The type of warehouses in which the spirit is stored and the location of those warehouses are also factors which influence the maturing spirit. During maturation there is evaporation of ethanol and water, and the ingress of oxygen through the cask. The amount of bulk loss varies according to temperature and humidity levels, as does the speed of maturation. In a warehouse with a high level of humidity a greater amount of ethanol is lost than water, so the strength decreases. Conversely, low levels of humidity lead to a greater loss of water, and a consequent increase in strength. The environment of Scotland is comparatively cool and humid, so strength falls during maturation, while the liquid loss or ‘angels’ share' of evaporation is around two per cent per annum.

Traditional dunnage warehouses, usually constructed of stone, with an earth or cinder floor, feature casks stacked three high on wooden runners. Due to constraints of space, large, multi-storey warehouses have been constructed in more recent times. They are fitted with steel racks to hold casks, up to twelve rows high, closely packed together. For ease of operation, palletisation has also been introduced in many warehouses. Here casks are stacked not on their sides, as tradition has dictated, but on their ends on wooden pallets, up to six high.

Compared to modern, racked or palletised facilities, dunnage warehouses have fewer temperature variations due to their stone and slate roof construction, and are usually considered by distillers to be the best kind of warehouses for maturing their choicest spirit. Racked warehouses tend to be prone to greater seasonal fluctuations of temperature, but there are also temperature differences between casks stored close to the ground and those stored near to the roof. This is because maturation is fastest in the warmest area of a warehouse, which is invariably the highest part. According to ‘Dugga’ "In the bottom three or four stows the temperature remains pretty constant, but it varies a lot up the racks. You can feel it change as you climb up."

There is an ongoing debate about whether the location of the warehouses affects maturing spirit, with one school of thought insisting there is no detectable difference between spirit matured, for example, by the sea on Islay, and that transported to the mainland for maturation in the Central Belt of Scotland. However, those closely associated with Ardbeg over the years have little doubt that this is not the case.

"For me, where it's matured has got to matter. The salt is in the air. The sea is just 100 metres away. The spray is hitting the walls of the warehouses at times, and you can taste it on your lips. You can feel the salty air in the warehouses."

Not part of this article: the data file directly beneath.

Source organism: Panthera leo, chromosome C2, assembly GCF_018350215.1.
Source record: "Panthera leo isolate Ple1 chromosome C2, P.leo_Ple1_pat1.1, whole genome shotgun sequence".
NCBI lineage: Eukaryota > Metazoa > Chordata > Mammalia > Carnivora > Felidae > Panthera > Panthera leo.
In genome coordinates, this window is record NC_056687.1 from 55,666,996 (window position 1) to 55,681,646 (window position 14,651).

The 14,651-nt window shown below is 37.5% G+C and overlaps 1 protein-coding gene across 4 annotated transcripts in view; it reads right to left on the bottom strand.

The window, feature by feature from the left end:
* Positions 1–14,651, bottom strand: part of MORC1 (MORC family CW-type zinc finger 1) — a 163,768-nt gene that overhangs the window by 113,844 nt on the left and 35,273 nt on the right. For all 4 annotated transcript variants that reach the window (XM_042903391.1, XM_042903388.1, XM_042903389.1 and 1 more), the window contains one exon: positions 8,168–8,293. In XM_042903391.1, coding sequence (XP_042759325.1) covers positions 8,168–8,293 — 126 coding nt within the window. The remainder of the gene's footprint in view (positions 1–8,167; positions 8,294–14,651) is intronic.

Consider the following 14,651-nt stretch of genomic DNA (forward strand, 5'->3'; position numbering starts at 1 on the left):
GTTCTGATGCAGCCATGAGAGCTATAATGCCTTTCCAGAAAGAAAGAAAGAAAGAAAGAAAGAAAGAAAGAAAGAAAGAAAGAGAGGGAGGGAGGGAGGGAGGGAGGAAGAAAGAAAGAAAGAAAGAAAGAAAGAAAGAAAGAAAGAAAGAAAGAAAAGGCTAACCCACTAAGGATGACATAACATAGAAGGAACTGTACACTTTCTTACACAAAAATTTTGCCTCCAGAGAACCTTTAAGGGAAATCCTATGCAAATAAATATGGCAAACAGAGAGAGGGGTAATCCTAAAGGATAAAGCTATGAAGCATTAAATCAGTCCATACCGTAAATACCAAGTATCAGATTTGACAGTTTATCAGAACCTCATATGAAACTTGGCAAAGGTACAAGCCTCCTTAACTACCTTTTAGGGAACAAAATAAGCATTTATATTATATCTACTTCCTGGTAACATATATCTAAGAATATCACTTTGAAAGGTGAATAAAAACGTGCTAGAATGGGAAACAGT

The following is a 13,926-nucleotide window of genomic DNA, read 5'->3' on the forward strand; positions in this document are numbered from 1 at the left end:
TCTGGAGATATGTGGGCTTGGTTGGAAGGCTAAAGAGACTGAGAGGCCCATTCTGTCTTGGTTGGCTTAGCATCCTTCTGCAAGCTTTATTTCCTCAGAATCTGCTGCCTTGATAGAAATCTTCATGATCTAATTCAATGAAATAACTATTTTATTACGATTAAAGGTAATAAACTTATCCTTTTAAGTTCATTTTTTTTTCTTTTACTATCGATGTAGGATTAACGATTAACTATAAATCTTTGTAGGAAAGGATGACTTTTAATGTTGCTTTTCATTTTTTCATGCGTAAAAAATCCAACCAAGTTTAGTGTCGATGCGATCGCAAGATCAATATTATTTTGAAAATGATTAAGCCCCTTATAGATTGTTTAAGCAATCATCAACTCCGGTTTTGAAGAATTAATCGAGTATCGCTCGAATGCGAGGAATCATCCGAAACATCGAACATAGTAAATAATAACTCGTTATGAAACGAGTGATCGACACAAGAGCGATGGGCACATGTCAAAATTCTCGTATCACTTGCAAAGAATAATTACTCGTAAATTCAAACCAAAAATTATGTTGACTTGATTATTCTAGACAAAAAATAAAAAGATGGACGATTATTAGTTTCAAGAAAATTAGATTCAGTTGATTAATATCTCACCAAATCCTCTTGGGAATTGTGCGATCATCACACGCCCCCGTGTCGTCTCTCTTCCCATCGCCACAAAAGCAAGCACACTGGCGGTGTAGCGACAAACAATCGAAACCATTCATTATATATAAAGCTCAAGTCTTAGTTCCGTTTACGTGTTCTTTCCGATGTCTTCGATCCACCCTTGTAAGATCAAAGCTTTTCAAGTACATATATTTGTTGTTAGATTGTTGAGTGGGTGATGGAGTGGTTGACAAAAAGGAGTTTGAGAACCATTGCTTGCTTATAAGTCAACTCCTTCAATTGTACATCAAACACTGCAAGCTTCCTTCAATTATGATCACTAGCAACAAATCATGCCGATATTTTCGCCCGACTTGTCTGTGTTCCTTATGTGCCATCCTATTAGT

"The optimum place to mature Ardbeg is in a dunnage warehouse close to the sea," says Stuart Thomson. "You're going to get a lot more salt. The people that say it makes no difference are the people who want it to make no difference. Warehouse No 3 is 50 yards from the sea, so of course you're going to get an effect from all the salt air. Casks breathe. Where you mature the spirit has to be significant if you're using dunnage warehouses. About 30 per cent of what Ardbeg matures goes into dunnage warehouses."

Mickey Heads is in agreement, saying "For me, where it's matured has got to matter. The salt is in the air. The sea is just 100 metres away. The spray is hitting the walls of the warehouses at times, and you can taste it on your lips. You can feel the salty air in the warehouses." ‘Wardie' notes that "The effluent plant that now occupies warehouse No 1 was always one of the best for maturing whisky. It's right next to the sea, so maybe that's what did it. No 3's currently the best, and that's now the closest to the sea."

However, former Hiram Walker and Allied Distillers group distilleries manager Ian Miller recalls that 'When production levels were high lots of the whisky made at Ardbeg was brought over to the mainland to mature. Once we had knocked down a lot of the old dunnage warehouses much of the spirit was being matured in racked warehouses. So you can argue that there was less difference between racked warehouses on the mainland and racked warehouses at the distillery once many of the old dunnage warehouses by the sea had gone. It's all a matter of opinion what happens when whisky is matured in different locations."

 


Ruaraidh MacIntyre checking the temperature of the mash in the mashtun

 

 Newly-distilled, clear spirit

 



The magical purifier

 


 Benjamin Ayres unloading casks

 


Colin Campbell disgorging casks

 

The courtyard, filling store and rear od the Old Kiln Cafè and Visitor Centre

 


Casks sleeping in a cool, damn dunnage warehouse

 

 

 


Written by Gavin D Smith & Graevie Wallace

 

The text is an excerpt from "Ardbeg: Heavenly Peated" (pp. 109 - 142), written by Gavin D Smith & Graevie Wallace, published 2018 by Hogback Publishing.